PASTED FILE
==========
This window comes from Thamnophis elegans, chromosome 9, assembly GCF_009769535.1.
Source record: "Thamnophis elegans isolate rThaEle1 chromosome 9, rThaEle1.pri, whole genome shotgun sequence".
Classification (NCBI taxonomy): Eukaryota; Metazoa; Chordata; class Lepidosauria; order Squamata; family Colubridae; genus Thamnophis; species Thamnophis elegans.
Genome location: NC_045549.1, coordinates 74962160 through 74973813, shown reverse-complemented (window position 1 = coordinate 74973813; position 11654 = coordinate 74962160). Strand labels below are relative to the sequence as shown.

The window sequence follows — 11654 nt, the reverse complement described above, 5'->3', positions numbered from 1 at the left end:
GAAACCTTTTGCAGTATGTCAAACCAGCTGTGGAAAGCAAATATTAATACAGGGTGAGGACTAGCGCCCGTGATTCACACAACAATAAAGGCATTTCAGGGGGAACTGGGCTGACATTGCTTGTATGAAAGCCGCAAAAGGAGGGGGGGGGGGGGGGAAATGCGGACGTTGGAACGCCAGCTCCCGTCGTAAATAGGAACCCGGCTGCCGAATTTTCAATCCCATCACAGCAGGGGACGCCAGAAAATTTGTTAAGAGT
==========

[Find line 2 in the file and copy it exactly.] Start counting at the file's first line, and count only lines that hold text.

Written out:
Source record: "Thamnophis elegans isolate rThaEle1 chromosome 9, rThaEle1.pri, whole genome shotgun sequence".